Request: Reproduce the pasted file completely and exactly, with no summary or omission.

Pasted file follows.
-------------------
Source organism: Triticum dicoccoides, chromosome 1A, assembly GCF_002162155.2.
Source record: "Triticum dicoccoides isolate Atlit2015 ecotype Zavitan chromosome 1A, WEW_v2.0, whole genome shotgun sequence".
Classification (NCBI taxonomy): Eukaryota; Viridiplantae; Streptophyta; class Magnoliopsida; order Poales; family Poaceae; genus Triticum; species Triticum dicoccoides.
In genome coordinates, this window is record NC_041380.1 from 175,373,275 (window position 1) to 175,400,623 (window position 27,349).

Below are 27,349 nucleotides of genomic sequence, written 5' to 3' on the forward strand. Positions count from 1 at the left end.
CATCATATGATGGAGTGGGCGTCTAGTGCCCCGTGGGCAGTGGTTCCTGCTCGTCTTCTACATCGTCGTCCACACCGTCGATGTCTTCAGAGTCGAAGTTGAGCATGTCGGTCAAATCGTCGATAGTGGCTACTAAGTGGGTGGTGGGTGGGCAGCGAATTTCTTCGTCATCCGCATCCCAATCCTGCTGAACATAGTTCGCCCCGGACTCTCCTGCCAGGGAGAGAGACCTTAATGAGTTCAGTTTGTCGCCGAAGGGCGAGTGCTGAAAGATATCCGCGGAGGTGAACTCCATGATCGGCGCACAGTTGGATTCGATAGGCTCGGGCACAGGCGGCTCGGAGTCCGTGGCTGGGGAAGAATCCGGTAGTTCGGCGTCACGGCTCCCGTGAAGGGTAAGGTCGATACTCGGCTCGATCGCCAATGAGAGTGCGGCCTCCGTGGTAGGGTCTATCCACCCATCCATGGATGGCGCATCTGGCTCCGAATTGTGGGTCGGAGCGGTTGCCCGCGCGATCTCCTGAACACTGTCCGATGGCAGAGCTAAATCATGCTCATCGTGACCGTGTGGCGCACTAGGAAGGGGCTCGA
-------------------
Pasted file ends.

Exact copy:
Source organism: Triticum dicoccoides, chromosome 1A, assembly GCF_002162155.2.
Source record: "Triticum dicoccoides isolate Atlit2015 ecotype Zavitan chromosome 1A, WEW_v2.0, whole genome shotgun sequence".
Classification (NCBI taxonomy): Eukaryota; Viridiplantae; Streptophyta; class Magnoliopsida; order Poales; family Poaceae; genus Triticum; species Triticum dicoccoides.
In genome coordinates, this window is record NC_041380.1 from 175,373,275 (window position 1) to 175,400,623 (window position 27,349).

Below are 27,349 nucleotides of genomic sequence, written 5' to 3' on the forward strand. Positions count from 1 at the left end.
CATCATATGATGGAGTGGGCGTCTAGTGCCCCGTGGGCAGTGGTTCCTGCTCGTCTTCTACATCGTCGTCCACACCGTCGATGTCTTCAGAGTCGAAGTTGAGCATGTCGGTCAAATCGTCGATAGTGGCTACTAAGTGGGTGGTGGGTGGGCAGCGAATTTCTTCGTCATCCGCATCCCAATCCTGCTGAACATAGTTCGCCCCGGACTCTCCTGCCAGGGAGAGAGACCTTAATGAGTTCAGTTTGTCGCCGAAGGGCGAGTGCTGAAAGATATCCGCGGAGGTGAACTCCATGATCGGCGCACAGTTGGATTCGATAGGCTCGGGCACAGGCGGCTCGGAGTCCGTGGCTGGGGAAGAATCCGGTAGTTCGGCGTCACGGCTCCCGTGAAGGGTAAGGTCGATACTCGGCTCGATCGCCAATGAGAGTGCGGCCTCCGTGGTAGGGTCTATCCACCCATCCATGGATGGCGCATCTGGCTCCGAATTGTGGGTCGGAGCGGTTGCCCGCGCGATCTCCTGAACACTGTCCGATGGCAGAGCTAAATCATGCTCATCGTGACCGTGTGGCGCACTAGGAAGGGGCTCGA